In some stores, the system of buying food came with multiple queues. You queued once to talk to the person behind the counter and explain what you wanted. On receipt of a ‘chit’, you queued again to pay (almost always) a woman at the cash desk. You then queued for a third time to pick up what you’d previously ordered and paid for.
We soon spotted there was an art to the queuing. One day, a woman in front of me (buying some cheese, as it happened) turned and said, ‘Excuse me, I’ll be back in a moment’.
She then walked across the shop to join the end of the payment queue. After waiting for a couple of minutes, she turned to the person behind her and repeated the same phrase.
She then left that queue and joined the third ‘pick-up’ queue, repeating her previous behaviour.
This allowed her to pinball between each queue, inching closer to the front, before returning in front of me (very politely thanking me) just before reaching the order counter.
At that point, she was then right near the front of each queue, vastly reducing her stay in the shop – a masterclass at work!
Books and music
Not everything we shopped for was household or kitchen-related, though. Bookshops were a-plenty – Dom Knigi (House of Books) being my favourite.
They always reminded me, though, of something out of a Victorian novel – dustjackets were practically non-existent, the shelves were packed to the ceiling, replete with dark-spined volumes, none of which stood out. You really had to hunt to find something you wanted.
Books represented (and always have done for me) a useful way of learning, though. I came back with a variety of Russian-language classics in the original language (Bulgakov, Lermontov, Chekhov, Pushkin and Akhmatova to name a few), but also a few oddities.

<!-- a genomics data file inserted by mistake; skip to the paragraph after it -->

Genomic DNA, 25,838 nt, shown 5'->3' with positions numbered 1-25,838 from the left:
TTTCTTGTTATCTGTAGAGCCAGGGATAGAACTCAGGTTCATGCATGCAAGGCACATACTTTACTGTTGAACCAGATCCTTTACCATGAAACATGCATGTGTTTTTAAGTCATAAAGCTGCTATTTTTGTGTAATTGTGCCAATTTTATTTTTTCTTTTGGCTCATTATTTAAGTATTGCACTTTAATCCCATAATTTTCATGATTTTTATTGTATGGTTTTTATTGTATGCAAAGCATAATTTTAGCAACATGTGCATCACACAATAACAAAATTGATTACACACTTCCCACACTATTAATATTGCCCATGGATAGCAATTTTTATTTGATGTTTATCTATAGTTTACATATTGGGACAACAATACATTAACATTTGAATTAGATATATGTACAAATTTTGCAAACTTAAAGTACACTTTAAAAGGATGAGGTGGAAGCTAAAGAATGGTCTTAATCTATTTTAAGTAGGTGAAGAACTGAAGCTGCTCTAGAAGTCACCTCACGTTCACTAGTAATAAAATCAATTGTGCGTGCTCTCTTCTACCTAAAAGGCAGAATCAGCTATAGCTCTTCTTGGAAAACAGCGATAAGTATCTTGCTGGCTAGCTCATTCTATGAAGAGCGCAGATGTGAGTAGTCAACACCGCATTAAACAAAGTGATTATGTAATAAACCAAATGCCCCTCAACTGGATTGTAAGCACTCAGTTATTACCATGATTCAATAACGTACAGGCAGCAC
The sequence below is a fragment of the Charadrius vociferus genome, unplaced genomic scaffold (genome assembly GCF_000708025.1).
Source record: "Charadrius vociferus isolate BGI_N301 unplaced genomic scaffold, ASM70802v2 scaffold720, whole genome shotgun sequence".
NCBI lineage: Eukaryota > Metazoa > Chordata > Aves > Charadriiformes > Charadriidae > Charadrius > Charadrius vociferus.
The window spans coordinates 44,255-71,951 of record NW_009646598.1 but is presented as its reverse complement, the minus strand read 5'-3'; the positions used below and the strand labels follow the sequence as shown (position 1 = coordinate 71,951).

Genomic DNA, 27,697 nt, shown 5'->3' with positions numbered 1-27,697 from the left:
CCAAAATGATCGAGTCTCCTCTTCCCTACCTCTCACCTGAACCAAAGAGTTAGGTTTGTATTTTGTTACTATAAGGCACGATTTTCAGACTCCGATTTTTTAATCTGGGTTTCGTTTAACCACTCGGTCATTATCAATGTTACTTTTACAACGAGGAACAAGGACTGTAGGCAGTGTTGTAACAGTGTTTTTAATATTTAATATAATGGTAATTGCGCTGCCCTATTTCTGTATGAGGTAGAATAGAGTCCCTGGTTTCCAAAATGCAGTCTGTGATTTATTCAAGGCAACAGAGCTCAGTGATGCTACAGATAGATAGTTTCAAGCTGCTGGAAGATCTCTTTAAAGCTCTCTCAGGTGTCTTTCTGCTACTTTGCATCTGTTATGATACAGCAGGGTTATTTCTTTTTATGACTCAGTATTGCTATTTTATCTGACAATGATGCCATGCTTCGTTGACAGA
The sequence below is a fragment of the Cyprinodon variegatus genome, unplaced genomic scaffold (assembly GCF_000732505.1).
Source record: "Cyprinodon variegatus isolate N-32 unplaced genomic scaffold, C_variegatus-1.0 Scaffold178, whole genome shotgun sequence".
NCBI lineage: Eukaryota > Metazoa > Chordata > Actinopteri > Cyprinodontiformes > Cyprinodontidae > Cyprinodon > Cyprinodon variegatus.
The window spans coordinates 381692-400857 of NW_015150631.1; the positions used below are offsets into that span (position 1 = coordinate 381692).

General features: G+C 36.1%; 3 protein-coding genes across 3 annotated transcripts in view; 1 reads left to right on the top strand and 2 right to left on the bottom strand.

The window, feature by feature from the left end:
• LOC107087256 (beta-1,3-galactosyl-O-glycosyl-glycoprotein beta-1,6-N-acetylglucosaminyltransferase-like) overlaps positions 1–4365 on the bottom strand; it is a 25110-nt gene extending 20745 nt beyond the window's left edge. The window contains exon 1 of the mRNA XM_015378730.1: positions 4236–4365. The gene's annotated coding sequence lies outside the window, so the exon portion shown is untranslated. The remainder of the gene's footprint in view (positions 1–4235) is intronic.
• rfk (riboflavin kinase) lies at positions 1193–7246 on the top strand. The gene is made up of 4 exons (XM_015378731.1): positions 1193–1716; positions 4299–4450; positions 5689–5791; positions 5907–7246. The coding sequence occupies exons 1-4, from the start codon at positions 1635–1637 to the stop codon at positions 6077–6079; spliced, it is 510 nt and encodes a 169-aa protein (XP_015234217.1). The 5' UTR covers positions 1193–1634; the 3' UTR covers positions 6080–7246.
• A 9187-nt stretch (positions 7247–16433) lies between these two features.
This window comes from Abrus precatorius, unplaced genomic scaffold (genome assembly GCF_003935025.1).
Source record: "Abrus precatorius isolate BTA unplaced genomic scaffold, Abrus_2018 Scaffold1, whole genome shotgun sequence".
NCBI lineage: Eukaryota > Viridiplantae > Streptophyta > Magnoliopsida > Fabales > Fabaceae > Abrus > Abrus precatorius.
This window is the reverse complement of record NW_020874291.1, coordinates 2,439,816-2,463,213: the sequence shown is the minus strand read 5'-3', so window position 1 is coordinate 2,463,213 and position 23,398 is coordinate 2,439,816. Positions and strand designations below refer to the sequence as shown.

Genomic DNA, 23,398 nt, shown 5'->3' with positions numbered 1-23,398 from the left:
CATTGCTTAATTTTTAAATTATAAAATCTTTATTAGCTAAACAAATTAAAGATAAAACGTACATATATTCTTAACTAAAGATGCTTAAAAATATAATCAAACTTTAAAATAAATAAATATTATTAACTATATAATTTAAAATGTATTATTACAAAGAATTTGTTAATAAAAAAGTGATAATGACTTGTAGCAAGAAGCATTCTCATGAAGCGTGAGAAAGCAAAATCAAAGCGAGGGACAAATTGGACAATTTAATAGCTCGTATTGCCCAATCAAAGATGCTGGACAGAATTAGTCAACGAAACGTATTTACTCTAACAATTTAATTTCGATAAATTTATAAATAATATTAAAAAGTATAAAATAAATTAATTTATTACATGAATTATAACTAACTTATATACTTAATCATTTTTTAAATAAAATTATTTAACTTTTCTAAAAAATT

As you can see from the above, I bought Russian translations of Alice’s Adventures in Wonderland and The Jungle Book (re-titled Mowgli) – both were a great help to understand the language.
Music was also available, although sporadically and rather randomly. As was the custom, vinyl albums were housed in sleeves that were almost identical, aside from the titles/song titles being translated into Russian.
I bought about 5 Beatles albums, examples of which are below – disappointingly, the recordings were still in English!
My mate Jim, who came to visit, was hugely excited to pick up Led Zeppelin albums in the same format, while it was more than a little odd to see that Tom Waits was also on sale.
As you can see, shopping provided a lot of fun and some eyebrow-raising experiences. I’m sad I have relatively little photographic experience of the time, although that’s partly down to not wanting to lug my camera round with me all the time.
In the next instalment, I’m going to focus on entertainment.